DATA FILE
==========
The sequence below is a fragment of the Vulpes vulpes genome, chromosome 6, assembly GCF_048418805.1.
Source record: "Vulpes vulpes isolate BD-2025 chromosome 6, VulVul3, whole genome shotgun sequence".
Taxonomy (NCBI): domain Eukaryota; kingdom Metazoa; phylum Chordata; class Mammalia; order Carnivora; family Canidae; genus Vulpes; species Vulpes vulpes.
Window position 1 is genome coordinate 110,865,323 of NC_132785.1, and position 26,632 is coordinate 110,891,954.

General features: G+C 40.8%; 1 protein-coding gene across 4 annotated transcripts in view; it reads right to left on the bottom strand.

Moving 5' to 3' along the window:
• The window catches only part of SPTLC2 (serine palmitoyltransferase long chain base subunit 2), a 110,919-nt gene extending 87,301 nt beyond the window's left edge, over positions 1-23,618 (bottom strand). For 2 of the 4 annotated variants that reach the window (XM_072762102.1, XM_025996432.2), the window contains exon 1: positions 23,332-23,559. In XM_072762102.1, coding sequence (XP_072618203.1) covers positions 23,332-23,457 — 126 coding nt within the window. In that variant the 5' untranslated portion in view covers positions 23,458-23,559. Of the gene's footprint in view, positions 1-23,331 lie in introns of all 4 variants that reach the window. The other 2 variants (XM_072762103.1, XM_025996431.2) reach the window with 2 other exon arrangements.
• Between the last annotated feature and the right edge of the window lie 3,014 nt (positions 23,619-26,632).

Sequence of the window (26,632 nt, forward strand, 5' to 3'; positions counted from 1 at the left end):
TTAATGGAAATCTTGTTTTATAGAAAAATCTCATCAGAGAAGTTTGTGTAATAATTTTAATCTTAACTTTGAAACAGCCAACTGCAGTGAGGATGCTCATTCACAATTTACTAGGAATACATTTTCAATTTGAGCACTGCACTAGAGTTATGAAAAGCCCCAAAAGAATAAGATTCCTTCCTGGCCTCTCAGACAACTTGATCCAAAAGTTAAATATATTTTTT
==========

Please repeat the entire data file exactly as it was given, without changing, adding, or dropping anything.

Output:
The sequence below is a fragment of the Vulpes vulpes genome, chromosome 6, assembly GCF_048418805.1.
Source record: "Vulpes vulpes isolate BD-2025 chromosome 6, VulVul3, whole genome shotgun sequence".
Taxonomy (NCBI): domain Eukaryota; kingdom Metazoa; phylum Chordata; class Mammalia; order Carnivora; family Canidae; genus Vulpes; species Vulpes vulpes.
Window position 1 is genome coordinate 110,865,323 of NC_132785.1, and position 26,632 is coordinate 110,891,954.

General features: G+C 40.8%; 1 protein-coding gene across 4 annotated transcripts in view; it reads right to left on the bottom strand.

Moving 5' to 3' along the window:
• The window catches only part of SPTLC2 (serine palmitoyltransferase long chain base subunit 2), a 110,919-nt gene extending 87,301 nt beyond the window's left edge, over positions 1-23,618 (bottom strand). For 2 of the 4 annotated variants that reach the window (XM_072762102.1, XM_025996432.2), the window contains exon 1: positions 23,332-23,559. In XM_072762102.1, coding sequence (XP_072618203.1) covers positions 23,332-23,457 — 126 coding nt within the window. In that variant the 5' untranslated portion in view covers positions 23,458-23,559. Of the gene's footprint in view, positions 1-23,331 lie in introns of all 4 variants that reach the window. The other 2 variants (XM_072762103.1, XM_025996431.2) reach the window with 2 other exon arrangements.
• Between the last annotated feature and the right edge of the window lie 3,014 nt (positions 23,619-26,632).

Sequence of the window (26,632 nt, forward strand, 5' to 3'; positions counted from 1 at the left end):
TTAATGGAAATCTTGTTTTATAGAAAAATCTCATCAGAGAAGTTTGTGTAATAATTTTAATCTTAACTTTGAAACAGCCAACTGCAGTGAGGATGCTCATTCACAATTTACTAGGAATACATTTTCAATTTGAGCACTGCACTAGAGTTATGAAAAGCCCCAAAAGAATAAGATTCCTTCCTGGCCTCTCAGACAACTTGATCCAAAAGTTAAATATATTTTTT